DRIVERS who park on pavements could soon find themselves in trouble after the Welsh Government agreed give local authorities the power to fine people.

Ministers are backing the recommendations of an independent expert group to give councils such as Ceredigion, Pembrokeshire and Carmarthenshire additional civil enforcement powers to fine problem parkers - though it’s still nearly a couple of years away.

But the move will be welcomed in towns such as Cardigan and Newcastle Emlyn, where the vexed issue is often brought before local councillors

“The current law is not as clear as it could be” said Deputy Transport Minister, Lee Waters MS, who set up the taskforce.

“There is no specific offence of parking on pavements, and though the police can enforce the existing criminal offence of causing ‘unnecessary obstruction of any part of the highway’, it is rarely enforced,” he added.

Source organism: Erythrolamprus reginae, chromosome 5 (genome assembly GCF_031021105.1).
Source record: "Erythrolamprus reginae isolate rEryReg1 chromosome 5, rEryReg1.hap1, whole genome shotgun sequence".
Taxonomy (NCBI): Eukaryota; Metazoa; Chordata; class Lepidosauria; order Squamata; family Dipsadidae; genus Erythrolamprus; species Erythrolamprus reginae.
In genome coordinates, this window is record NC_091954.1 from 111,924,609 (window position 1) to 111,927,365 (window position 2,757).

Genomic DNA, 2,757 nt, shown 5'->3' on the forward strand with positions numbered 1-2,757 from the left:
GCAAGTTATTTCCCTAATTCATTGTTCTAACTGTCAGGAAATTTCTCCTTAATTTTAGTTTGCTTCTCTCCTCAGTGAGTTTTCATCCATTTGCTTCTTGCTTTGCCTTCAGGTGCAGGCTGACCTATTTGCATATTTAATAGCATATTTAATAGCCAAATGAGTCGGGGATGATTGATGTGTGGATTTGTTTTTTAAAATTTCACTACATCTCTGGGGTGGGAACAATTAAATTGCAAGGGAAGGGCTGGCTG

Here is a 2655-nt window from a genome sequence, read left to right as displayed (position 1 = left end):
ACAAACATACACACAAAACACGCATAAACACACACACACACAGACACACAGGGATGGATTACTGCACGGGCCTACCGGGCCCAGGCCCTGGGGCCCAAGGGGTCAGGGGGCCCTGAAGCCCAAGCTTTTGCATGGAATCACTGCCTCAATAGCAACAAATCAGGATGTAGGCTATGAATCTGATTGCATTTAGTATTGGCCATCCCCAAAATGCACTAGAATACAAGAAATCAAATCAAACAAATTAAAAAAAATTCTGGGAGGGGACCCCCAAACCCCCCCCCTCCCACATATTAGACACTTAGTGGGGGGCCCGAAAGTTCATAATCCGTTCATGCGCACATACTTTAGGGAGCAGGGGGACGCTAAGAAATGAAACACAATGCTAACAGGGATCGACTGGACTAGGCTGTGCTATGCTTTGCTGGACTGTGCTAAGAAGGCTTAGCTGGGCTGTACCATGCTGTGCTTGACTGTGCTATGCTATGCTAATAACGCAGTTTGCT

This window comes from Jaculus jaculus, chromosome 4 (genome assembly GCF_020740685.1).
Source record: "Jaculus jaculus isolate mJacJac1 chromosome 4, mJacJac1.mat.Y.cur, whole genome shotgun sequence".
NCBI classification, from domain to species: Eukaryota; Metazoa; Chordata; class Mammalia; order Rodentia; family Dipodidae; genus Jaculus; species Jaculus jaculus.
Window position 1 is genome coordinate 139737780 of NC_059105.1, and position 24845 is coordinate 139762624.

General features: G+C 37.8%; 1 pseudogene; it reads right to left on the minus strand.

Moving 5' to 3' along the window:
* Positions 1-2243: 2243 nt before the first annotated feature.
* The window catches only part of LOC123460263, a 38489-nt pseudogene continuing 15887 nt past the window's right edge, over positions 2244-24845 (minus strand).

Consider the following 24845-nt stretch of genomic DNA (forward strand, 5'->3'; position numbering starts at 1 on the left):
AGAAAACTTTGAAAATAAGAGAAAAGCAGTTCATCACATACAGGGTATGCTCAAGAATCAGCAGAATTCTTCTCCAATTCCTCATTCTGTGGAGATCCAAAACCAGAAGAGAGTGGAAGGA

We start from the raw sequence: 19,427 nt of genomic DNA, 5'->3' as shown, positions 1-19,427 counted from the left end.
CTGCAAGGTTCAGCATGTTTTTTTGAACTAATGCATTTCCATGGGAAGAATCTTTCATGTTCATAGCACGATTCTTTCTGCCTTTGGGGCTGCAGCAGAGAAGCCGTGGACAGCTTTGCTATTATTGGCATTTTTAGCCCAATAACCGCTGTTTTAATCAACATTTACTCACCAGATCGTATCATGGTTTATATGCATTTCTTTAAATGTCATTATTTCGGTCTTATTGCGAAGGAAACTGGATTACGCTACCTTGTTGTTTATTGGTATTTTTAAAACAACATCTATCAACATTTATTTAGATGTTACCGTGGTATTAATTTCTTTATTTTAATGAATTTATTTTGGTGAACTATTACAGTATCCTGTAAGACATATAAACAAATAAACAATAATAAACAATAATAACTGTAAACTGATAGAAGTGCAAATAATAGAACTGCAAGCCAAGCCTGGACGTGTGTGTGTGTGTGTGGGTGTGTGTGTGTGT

The Welsh Pavement Parking Taskforce rejected the outright ban being pursued in Scotland, which is set to take five years to implement, as overly slow and complex.

Instead it has set out a plan to equip local authorities to act from July 2022. The UK Government has only recently begun to consult on a way to tackle the problem in England.

“We want more people to walk for short journeys and yet we tolerate an environment that is often not pedestrian friendly; too many routes are cluttered or blocked,” said Mr Waters.

“A recent survey found that 83 per cent of people in Wales view it as a real problem.

“We recognise that in some streets there are too many cars for the space available and we don’t want to penalise people who have no alternative. This approach lets councils target hot spots and vary its approach depending on local circumstances.”

All 10 recommendations of the Welsh Pavement Parking Taskforce are being accepted by the Welsh Government.

The independent panel was set up last summer under the leadership of respected transport engineer Phil Jones, who in parallel also chaired the taskforce on 20mph local speed limits.

In July, the Senedd backed proposals for a 20mph default speed limit in residential areas, which the Welsh Government intends to be in force by April 2023.

“Taken together these two initiatives have real potential to save lives, and rebalance the environment in favour of pedestrians to create communities that put people before cars,” added Mr Waters.